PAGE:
T. W. Kirk first described this shell from the Petane Pliocene (Trans. N.Z. Inst., vol. 14, p. 409; 1882) as Pleurotoma tuberculata; this name being preoccupied by Gray, Murdoch and Suter (idem., vol. 38, p. 284; 1906) substituted Pleurotoma (Hemipleurotoma) nodilirata as the species name. In the use of this combination they were forestalled by E. A. Smith, 1878 (Ann. Mag. Nat. Hist., dec. 4, vol. 19, p. 494) who described a Pleurotoma (Drillia) nodilirata from the Philippine Islands. The New Zealand shell is therefore renamed as above.
Pleurotoma (Gemmula) fusiformis Thiele:— Gemmula thielei nom. nov.
Pleurotoma (Gemmula) fusiformis Thiele, 1925 (Wiss. Erg. D. Tiefsee Exped., vol. 17, p. 214), being preoccupied about half-a-dozen times—originally by J. de C. Sowerby, 1823 (Min. Conch., vol. 4, p. 119)—may be changed to Gemmula thielei nom nov.
Pleurotoma laevis Hutton, 1873:— Splendrillia aoteana nom. nov.
(Cat. Mar. Moll., p. 12).
Preoccupied by Bellardi, 1848 (Mem. R. Acc. Sci. Torino , 9, 542). The type is from Stewart Island and is in the Dominion Museum, Wellington.
Terebra martini Vredenburg, 1925:— Terebra vredenburgi nom. nov.
When Vredenburg (Mem. Geol. Surv. India, vol. 50, pt. 1, p. 24, footnote; 1925) noticed the preoccupation of the name Terebra bicincta Martin, 1879 (Die Tertiars auf Java, p. 33), he proposed the new name T. martini, as I have already noted (Trans. N.Z. Inst., vol. 57, p. 519; 1927). But this combination had already been used by Tesch in November, 1915 for a Timor fossil (Pal. Timor, vol. 5, pt. 9, p. 38), so that the Javan species must be renamed a second time. I also propose to replace the Timor Terebra martini Tesch by Terebra teschi nom. nov. on account of the still earlier Terebra martini English, 1914 (Univ. Cal. Pub., Bull. Dept. Geol., vol. 8, No. 8, p. 216; Nov. 7, 1914), a Californian Tertiary species.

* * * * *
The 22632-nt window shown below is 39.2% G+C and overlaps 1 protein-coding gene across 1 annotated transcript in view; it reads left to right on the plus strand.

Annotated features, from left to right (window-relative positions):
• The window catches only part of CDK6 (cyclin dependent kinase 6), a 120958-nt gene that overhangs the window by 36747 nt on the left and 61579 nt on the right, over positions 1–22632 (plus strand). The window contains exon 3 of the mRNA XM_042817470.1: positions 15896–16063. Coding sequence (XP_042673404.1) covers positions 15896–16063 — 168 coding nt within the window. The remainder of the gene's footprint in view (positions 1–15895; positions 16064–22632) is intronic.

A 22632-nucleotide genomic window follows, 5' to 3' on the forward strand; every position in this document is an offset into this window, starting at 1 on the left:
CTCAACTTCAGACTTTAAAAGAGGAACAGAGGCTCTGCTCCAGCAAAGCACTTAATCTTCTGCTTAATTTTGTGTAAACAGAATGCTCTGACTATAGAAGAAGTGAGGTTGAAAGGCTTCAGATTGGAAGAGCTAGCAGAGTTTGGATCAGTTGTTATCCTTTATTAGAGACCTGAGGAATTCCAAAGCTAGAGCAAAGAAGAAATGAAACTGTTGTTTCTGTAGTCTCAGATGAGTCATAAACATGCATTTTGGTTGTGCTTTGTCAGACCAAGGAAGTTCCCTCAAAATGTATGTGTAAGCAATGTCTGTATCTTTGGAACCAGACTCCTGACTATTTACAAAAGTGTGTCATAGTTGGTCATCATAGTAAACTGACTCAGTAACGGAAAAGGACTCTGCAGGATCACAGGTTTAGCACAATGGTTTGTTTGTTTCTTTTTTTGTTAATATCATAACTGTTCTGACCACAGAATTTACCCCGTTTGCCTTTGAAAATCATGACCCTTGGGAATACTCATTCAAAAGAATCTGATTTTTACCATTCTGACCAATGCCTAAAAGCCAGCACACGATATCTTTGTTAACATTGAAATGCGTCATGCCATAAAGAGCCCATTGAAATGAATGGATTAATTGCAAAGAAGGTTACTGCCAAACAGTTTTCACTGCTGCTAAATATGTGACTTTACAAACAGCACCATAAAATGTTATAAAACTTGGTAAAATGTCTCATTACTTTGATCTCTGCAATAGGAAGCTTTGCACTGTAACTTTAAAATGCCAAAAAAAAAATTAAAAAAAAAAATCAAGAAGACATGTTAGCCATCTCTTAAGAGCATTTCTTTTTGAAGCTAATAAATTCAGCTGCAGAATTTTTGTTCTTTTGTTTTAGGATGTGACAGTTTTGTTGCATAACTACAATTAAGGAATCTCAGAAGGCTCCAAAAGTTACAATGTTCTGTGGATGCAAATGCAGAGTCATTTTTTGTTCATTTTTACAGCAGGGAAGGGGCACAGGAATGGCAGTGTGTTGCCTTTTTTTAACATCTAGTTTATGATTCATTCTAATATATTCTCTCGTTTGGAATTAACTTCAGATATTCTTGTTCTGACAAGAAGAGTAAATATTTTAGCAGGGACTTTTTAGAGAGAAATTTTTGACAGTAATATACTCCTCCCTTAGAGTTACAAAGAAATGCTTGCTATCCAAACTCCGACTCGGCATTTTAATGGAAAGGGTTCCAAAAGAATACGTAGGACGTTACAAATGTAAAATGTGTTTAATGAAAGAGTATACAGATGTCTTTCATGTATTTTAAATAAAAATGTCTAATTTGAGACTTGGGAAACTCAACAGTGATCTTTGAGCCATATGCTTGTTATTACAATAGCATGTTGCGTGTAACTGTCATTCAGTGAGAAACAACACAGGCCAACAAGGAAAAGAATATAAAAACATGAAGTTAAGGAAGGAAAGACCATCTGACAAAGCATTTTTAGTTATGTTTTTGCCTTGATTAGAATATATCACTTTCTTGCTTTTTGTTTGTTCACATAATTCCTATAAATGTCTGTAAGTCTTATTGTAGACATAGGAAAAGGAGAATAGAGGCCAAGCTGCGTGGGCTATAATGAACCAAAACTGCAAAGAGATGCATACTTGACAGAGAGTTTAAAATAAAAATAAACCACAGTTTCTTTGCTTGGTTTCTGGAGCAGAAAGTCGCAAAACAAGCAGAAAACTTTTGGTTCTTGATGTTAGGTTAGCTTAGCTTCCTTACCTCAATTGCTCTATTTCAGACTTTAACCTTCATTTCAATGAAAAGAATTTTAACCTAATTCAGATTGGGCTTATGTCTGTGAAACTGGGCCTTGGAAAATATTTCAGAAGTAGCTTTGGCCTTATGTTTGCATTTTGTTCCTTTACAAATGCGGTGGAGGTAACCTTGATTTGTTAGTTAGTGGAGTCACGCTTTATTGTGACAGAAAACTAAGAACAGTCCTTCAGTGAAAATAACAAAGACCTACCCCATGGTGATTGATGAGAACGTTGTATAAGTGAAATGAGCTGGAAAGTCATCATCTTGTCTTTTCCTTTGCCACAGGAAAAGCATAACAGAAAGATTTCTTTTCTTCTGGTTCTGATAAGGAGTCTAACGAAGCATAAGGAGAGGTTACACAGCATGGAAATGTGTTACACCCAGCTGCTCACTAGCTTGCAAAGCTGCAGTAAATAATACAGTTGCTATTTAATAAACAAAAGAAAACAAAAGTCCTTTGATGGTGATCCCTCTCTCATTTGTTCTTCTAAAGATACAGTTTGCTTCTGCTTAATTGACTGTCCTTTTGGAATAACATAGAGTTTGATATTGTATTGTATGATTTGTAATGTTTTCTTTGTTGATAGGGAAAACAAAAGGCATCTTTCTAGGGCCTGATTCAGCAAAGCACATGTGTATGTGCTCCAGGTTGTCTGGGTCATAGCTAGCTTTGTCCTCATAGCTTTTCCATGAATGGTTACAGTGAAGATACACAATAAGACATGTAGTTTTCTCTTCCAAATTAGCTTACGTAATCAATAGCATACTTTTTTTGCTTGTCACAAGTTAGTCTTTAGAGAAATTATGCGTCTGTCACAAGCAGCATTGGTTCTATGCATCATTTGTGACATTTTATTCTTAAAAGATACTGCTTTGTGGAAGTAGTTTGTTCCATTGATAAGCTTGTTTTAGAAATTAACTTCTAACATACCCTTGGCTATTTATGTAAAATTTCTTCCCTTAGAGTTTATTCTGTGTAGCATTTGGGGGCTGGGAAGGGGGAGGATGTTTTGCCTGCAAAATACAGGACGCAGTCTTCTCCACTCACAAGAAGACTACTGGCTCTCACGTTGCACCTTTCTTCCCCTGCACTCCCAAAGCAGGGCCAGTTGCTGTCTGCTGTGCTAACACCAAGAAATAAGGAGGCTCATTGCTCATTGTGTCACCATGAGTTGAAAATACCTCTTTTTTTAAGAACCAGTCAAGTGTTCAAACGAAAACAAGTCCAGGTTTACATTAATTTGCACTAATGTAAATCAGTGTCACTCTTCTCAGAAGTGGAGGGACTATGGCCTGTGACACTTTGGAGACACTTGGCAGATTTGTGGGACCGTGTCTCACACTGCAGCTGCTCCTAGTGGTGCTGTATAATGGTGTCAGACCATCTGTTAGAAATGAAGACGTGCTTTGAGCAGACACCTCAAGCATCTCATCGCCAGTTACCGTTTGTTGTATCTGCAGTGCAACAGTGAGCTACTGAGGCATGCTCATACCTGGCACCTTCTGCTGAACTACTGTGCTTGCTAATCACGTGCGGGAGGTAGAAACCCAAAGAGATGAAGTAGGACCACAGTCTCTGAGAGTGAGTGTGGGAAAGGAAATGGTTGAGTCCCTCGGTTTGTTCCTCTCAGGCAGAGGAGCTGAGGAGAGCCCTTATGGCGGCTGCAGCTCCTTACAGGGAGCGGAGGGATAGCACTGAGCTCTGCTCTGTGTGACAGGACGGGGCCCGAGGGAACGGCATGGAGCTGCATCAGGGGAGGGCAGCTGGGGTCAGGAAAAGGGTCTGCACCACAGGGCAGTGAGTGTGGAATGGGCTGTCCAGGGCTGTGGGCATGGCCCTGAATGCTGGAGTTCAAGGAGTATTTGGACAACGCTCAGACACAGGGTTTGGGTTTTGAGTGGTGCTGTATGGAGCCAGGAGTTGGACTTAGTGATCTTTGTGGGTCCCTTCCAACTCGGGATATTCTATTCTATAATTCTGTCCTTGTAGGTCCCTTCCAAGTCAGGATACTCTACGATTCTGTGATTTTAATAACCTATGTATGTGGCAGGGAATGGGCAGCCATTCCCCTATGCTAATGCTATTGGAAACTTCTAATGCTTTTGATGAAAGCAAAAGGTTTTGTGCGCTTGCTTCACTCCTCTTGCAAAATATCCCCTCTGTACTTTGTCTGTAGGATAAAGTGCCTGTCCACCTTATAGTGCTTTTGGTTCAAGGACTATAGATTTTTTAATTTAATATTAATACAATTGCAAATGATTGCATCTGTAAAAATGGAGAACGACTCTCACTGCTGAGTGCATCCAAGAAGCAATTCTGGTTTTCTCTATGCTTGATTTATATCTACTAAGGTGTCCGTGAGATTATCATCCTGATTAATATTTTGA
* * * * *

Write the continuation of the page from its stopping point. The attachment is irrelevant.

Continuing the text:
Terebra sulcata Marshall, 1919:— Zeacuminia tahuia n. gen. et nom. nov.
This name is proposed to replace Terebra sulcata Marshall (Trans. N.Z. Inst., vol. 51, p. 232; Pl. 16, F. 2), not Terebra swainsoni var. sulcata Pease, 1868 (Am. Journ. Conch., vol. 5, p. 67). Marshall's species is from Hampden (Tahuian), and is the first New Zealand member of a long line of species, including suteri Marwick, transitorsa Marwick, biplex Hutton, pareoraensis Suter, and orycta Suter. These I have discussed and temporarily referred (Trans. N.Z. Inst., vol. 57, p. 435, 1926) to Acuminia Dall, following Iredale's reference of the Australian brazieri Angas and leptospira Tate to this genus. But the New Zealand series has always a longer canal, and squarish body whorl, rather suddenly cut in, giving the shell a more beaked appearance, also the axial ribs are much more strongly developed, and the fasciole is bordered by a strong ridge, so that Zeacuminia is proposed, with tahuia nom. nov. as type, as a convenient group name for these species. At least one Australian Tertiary species, T. additoides Ten.-Woods belongs to this section, which seems to be replaced by typical Acuminia in the Pliocene and Recent periods in Australia. Zeacuminia does not seem to extend above the Awamoan in New Zealand.